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Competition And Retailing (Report)

Volume 81: debated on Friday 28 June 1985

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asked the Secretary of State for Trade and Industry if he will make a statement on the report of the Director-General of Fair Trading on competition and retailing.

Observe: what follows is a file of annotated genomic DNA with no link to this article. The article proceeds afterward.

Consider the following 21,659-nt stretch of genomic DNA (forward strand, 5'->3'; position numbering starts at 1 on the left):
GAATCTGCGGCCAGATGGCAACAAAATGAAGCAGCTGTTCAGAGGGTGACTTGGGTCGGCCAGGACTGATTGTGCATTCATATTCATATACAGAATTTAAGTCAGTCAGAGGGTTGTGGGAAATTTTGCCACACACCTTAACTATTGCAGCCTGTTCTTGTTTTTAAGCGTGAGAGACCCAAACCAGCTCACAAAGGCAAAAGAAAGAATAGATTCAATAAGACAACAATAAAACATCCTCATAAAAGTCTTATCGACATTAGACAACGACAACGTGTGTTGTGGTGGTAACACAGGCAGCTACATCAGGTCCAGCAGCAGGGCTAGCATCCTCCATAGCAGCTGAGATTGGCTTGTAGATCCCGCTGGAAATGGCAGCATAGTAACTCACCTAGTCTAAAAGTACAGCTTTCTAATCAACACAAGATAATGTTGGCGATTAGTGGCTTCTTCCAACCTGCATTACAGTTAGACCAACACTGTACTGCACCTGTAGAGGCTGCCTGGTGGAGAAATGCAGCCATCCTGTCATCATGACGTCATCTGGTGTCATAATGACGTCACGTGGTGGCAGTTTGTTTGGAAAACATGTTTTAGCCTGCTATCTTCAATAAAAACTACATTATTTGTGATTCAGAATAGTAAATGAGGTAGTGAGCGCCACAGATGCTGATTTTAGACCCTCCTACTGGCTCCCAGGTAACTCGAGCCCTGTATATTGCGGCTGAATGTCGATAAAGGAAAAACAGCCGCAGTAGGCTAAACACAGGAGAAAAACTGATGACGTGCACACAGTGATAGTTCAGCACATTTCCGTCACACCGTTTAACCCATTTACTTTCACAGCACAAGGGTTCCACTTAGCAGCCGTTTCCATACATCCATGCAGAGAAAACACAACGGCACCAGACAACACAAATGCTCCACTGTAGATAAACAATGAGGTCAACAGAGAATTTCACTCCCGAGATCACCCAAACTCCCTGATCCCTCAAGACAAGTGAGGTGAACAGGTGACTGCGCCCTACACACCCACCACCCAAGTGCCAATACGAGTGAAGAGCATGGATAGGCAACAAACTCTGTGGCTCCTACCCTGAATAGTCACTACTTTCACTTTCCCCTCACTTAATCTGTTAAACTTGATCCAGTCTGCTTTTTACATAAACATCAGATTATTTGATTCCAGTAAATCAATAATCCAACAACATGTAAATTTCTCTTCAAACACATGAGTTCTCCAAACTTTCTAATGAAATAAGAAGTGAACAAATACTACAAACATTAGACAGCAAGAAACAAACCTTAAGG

The Director-General's report was published today, 28 June 1985. The purpose of the study was to update certain statistical information in the 1981 Report of the Monopolies and Mergers Commission "Discounts to Retailers" as a basis for considering whether the MMC's findings were still valid in the present circumstances of the retail trade. The study was undertaken against the background of continuing concern among food manufacturers and small retailers about the effects of discounts on their businesses.The MMC report examined the practice of charging some retailers lower prices than others, or providing special benefits to some retailers, where the difference could not be attributed to savings in the suppliers' costs. This practice is variously described as "discriminatory discounting" or "non cost related discounting". The MMC found that the practice had not, in general, operated againt the public interest; rather the practice had been part and parcel of development which had been beneficial to competition and to the consumer. The Director-General's Report concludes that on the basis of the information collected there does not appear to be any material change in the factors which led the MMC to reach that finding.The Director-General's report analyses recent developments in grocery retailing; financial statistics related to food manufacturing and retailing, including data on profitability; and information on manufacturers' trading terms and retailers' gross margins. It also reviews overseas legislation on price discrimination. On the basis of this data, the report concludes that, while there has been some further increase in concentration in grocery retailing since the MMC's report, competition in this sector remains very strong; and in general lower buying prices are being passed on to the benefit of consumers. The study found no evidence to suggest that the degree of price discrimination had increased since the MMC reported.I welcome the Director-General's report. It confirms that substantial changes in the pattern of retailing in this country have taken place and continue to occur. These changes, which result from a number of deep-seated economic and social forces, have had (and will continue to have) wide repercussions, for retailers, the supplying industries and the consumer. Overseas experience suggests that Government intervention to prevent or mitigate these changes is unlikely to be effective, and would give rise to considerable problems of enforcement. Having regard to the present strength of competition in the sector and the benefits this is bringing to the consumer, I do not believe that such intervention would be justified. I will however be willing to review the position again if further developments give grounds for concern. In addition the Director-General has confirmed his continuing willingness to look into any allegations of anti-competitive behaviour or abuse of buying power under the competition legislation for which he is responsible.Copies of the report have been placed in the Library.